FY 1993 Effects of a three-dimensional mean flow on intraseasonal Kelvin waves in the equatorial Pacific Ocean Johnson, E.S., and M.J. McPhaden J. Geophys. Res., 98(C6), 10,185–10,194, doi: 10.1029/93JC00759 (1993) |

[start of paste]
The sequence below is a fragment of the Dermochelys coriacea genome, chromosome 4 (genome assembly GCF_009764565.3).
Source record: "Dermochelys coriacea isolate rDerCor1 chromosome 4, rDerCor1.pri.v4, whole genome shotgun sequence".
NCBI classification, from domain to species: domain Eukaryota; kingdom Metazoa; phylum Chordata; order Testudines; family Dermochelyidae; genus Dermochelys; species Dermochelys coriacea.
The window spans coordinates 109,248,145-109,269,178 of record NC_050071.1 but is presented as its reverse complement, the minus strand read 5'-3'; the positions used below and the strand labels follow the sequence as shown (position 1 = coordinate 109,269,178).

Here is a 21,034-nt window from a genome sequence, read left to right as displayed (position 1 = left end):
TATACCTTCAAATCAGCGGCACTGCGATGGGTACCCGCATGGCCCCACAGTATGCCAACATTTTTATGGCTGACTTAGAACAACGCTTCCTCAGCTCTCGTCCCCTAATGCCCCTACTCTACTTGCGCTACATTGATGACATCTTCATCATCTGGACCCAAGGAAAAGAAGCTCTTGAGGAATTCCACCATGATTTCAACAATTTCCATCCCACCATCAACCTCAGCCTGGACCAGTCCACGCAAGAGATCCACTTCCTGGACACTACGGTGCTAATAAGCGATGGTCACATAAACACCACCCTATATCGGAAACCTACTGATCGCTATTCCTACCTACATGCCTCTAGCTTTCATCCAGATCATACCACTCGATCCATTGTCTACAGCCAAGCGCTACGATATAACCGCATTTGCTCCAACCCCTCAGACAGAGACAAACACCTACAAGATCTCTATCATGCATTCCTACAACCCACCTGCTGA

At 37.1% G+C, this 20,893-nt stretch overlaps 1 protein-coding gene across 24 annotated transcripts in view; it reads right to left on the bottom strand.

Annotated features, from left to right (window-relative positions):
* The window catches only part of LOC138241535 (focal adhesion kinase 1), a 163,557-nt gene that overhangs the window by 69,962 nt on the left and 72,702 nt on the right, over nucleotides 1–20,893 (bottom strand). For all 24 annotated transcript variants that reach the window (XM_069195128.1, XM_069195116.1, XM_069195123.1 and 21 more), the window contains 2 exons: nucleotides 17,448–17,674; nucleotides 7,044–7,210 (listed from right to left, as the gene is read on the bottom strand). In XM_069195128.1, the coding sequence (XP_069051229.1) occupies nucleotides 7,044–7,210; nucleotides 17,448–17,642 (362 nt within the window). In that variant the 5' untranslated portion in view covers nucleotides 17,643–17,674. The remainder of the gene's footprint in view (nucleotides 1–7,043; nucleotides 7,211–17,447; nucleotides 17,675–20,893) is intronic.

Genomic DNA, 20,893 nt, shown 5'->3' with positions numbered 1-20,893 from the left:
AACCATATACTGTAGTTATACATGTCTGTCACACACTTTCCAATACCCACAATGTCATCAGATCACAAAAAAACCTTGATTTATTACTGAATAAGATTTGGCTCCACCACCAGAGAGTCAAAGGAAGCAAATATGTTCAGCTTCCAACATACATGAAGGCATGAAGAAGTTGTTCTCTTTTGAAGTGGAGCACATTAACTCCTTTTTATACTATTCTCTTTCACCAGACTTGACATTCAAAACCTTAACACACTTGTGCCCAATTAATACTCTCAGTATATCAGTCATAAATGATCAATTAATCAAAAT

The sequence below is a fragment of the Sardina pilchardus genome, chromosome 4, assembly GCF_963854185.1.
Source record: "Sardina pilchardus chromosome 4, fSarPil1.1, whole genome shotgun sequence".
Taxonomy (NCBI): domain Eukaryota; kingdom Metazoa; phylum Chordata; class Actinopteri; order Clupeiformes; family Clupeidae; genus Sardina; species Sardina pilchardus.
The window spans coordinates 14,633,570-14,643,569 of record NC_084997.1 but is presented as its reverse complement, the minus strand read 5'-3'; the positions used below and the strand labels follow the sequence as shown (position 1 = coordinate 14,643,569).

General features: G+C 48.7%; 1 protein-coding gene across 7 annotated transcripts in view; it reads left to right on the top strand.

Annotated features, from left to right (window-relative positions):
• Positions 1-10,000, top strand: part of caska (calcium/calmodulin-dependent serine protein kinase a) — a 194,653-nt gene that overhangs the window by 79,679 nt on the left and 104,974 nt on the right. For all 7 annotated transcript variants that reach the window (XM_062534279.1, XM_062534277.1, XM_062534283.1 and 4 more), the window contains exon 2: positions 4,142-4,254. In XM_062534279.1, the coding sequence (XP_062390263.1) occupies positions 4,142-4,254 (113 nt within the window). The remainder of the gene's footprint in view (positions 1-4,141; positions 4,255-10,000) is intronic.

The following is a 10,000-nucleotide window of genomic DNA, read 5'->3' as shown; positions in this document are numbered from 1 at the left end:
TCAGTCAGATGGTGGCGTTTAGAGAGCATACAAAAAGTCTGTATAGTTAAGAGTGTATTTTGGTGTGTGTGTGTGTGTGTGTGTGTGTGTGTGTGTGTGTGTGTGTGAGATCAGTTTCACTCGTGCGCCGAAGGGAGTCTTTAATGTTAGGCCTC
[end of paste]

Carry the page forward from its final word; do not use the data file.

Intraseasonal Kelvin waves observed in the central and eastern equatorial Pacific Ocean have first vertical mode structures which are significantly different from first vertical modes in an otherwise motionless ocean. The observed mode has doubled temperature amplitudes relative to zonal velocity in the upper thermocline and shorter vertical scale structures in both zonal velocity and temperature. These departures are observed in the shallowest 200 m, where the mean currents are strong, and are related to interactions between these mean currents and the wave field. Modeled linear waves interacting with a zonally invariant zonal mean flow qualitatively explain some of the observed wave structures. However, the best quantitative assessment of wave variability is one that takes into account the full mean circulation and its gradients in all three dimensions. Specifically, by diagnosing the linearized budgets of temperature and zonal velocity for the observed and model waves we find that the observed doubling of wave temperature amplitudes is largely produced by the effects of mean vertical advection of wave temperatures. The increased wave temperature amplitudes lead to a wave pressure field which decays more rapidly with depth. Thus, for the same surface amplitudes the observed wave's pressure and velocity fluctuations in the deep ocean should be half the amplitude expected for a wave in the absence of mean flow. The effects of mean vertical advection are frequency dependent and will be stronger for longer-period waves. We conclude that models of low-frequency variability in the equatorial oceans must include the effects of a fully three-dimensional mean flow in order to realistically reproduce the structures of first vertical mode Kelvin waves. |

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